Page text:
FIGS. 9A-F illustrate ECG signals, probability distribution and cumulative distribution functions CDF for a 4-32-113 radial acquisition scheme in 2 patients with abnormal heart rhythm.

FIG. 10 illustrates probability distributions from 10 normal subjects and 2 patients

FIG. 11 illustrates cumulative distribution functions from 10 normal subjects and 2 patients.

FIG. 12 is a diagram of an exemplary MRI device.

FIG. 13 illustrates a calculation of a new radial angle using continuous adaptive MRI.

DETAILED DESCRIPTION OF ILLUSTRATIVE EMBODIMENTS

Certain specific details are set forth in the following description with respect to the attached figures to provide a thorough understanding of various embodiments of the invention. Certain well-known details are not set forth in the following disclosure, however, to avoid unnecessarily obscuring the various embodiments of the invention. Those of ordinary skill in the relevant art will understand that they can practice other embodiments of the invention without one or more of the details described below. Also, while various methods are described with reference to steps and sequences in the following disclosure, the description is intended to provide a clear implementation of embodiments of the invention, and the steps and sequences of steps should not be taken as required to practice the invention.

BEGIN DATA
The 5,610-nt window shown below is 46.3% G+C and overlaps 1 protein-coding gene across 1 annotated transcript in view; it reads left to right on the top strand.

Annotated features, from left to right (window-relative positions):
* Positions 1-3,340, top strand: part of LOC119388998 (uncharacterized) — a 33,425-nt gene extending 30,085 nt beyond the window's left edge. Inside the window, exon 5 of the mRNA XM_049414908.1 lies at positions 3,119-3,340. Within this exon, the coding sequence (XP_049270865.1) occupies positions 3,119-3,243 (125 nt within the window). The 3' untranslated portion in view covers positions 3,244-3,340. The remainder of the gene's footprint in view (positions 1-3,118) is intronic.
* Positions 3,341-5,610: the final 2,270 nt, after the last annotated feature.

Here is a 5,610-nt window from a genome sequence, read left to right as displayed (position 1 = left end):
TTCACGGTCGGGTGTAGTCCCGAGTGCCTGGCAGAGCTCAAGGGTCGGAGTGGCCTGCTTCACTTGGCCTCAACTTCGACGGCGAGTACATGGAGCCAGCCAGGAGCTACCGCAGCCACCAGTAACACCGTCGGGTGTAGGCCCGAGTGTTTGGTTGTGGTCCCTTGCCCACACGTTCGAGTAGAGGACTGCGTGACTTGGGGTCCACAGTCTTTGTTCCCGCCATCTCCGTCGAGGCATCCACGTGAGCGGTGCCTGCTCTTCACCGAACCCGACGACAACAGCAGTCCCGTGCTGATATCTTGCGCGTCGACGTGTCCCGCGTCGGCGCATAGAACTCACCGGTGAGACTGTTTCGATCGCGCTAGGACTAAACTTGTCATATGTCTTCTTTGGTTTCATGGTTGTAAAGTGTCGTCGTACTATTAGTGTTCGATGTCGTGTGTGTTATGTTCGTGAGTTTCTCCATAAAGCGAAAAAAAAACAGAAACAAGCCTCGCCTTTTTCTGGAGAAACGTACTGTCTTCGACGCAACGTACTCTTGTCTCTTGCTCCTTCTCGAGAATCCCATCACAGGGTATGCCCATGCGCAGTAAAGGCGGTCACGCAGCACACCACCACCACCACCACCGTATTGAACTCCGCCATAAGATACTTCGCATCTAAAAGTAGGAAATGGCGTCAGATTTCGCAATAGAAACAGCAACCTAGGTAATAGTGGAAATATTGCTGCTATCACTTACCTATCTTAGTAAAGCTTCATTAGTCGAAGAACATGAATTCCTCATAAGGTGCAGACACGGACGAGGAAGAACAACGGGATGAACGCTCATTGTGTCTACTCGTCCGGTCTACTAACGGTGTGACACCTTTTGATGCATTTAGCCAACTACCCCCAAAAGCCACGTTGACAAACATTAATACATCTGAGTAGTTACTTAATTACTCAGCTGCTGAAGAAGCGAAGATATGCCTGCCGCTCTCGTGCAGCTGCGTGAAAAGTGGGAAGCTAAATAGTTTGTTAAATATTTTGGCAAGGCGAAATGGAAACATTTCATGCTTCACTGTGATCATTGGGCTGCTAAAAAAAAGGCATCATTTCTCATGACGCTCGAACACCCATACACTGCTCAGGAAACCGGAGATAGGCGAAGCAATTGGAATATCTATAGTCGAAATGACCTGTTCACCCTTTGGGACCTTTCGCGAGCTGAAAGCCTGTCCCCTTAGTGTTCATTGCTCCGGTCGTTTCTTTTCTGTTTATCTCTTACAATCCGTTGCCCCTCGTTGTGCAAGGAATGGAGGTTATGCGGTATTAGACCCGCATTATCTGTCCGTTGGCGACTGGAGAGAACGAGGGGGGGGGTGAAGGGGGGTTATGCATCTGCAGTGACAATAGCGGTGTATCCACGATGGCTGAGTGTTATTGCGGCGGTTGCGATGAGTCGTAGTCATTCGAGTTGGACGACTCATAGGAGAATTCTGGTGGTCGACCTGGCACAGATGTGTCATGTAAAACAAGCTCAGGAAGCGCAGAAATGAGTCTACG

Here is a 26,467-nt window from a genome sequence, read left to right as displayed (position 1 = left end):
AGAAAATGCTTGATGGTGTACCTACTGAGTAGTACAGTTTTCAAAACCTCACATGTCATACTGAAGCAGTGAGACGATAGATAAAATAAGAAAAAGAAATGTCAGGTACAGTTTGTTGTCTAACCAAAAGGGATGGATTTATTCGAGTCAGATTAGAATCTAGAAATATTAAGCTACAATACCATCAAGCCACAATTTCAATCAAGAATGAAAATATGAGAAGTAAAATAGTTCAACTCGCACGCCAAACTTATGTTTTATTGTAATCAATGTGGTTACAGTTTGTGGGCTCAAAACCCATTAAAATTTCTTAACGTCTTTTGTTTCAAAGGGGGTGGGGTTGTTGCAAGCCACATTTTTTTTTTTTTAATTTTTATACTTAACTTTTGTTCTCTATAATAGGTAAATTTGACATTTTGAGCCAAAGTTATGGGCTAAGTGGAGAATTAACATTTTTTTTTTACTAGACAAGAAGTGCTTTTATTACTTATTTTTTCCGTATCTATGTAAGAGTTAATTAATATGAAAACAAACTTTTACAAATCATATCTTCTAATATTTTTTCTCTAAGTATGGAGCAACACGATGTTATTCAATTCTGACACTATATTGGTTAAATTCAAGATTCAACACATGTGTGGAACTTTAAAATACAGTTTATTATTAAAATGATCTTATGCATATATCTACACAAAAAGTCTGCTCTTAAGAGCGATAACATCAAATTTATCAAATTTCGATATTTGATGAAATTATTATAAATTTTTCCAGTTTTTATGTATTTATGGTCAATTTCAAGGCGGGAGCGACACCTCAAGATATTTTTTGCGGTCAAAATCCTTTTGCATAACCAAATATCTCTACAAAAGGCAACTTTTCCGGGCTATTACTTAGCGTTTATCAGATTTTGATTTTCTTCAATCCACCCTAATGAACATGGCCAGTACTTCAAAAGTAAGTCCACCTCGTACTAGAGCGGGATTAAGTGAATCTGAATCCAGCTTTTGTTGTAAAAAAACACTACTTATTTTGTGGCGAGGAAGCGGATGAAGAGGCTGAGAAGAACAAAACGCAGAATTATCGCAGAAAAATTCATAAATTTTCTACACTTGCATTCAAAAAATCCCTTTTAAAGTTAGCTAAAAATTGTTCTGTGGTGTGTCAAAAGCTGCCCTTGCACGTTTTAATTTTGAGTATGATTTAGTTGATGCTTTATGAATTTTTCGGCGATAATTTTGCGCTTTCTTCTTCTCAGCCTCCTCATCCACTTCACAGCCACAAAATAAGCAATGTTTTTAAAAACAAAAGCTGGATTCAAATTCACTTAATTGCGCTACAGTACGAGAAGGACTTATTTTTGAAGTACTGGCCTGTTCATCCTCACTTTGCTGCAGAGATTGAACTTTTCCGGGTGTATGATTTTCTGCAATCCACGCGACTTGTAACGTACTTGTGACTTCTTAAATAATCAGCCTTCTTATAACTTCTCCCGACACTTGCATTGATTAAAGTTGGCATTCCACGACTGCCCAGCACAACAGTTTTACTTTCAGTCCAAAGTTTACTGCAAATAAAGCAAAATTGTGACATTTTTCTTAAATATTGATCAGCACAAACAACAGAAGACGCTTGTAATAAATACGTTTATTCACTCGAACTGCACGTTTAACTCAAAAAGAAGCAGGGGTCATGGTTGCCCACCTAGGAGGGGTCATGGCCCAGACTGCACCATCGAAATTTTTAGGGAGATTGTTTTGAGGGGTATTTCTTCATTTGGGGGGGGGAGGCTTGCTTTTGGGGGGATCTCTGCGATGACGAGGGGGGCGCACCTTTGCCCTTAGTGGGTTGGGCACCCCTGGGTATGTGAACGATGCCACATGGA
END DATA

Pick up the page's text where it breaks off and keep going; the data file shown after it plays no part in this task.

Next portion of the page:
The present disclosure can be understood more readily by reference to the following detailed description taken in connection with the accompanying figures and examples, which form a part of this disclosure. It is to be understood that this disclosure is not limited to the specific devices, methods, applications, conditions or parameters described and/or shown herein, and that the terminology used herein is for the purpose of describing particular embodiments by way of example only and is not intended to be limiting of the claimed subject matter. Also, as used in the specification including the appended claims, the singular forms “a,” “an,” and “the” include the plural, and reference to a particular numerical value includes at least that particular value, unless the context clearly dictates otherwise. The term “plurality”, as used herein, means more than one. When a range of values is expressed, another embodiment includes from the one particular value and/or to the other particular value. Similarly, when values are expressed as approximations, by use of the antecedent “about,” it will be understood that the particular value forms another embodiment. All ranges are inclusive and combinable.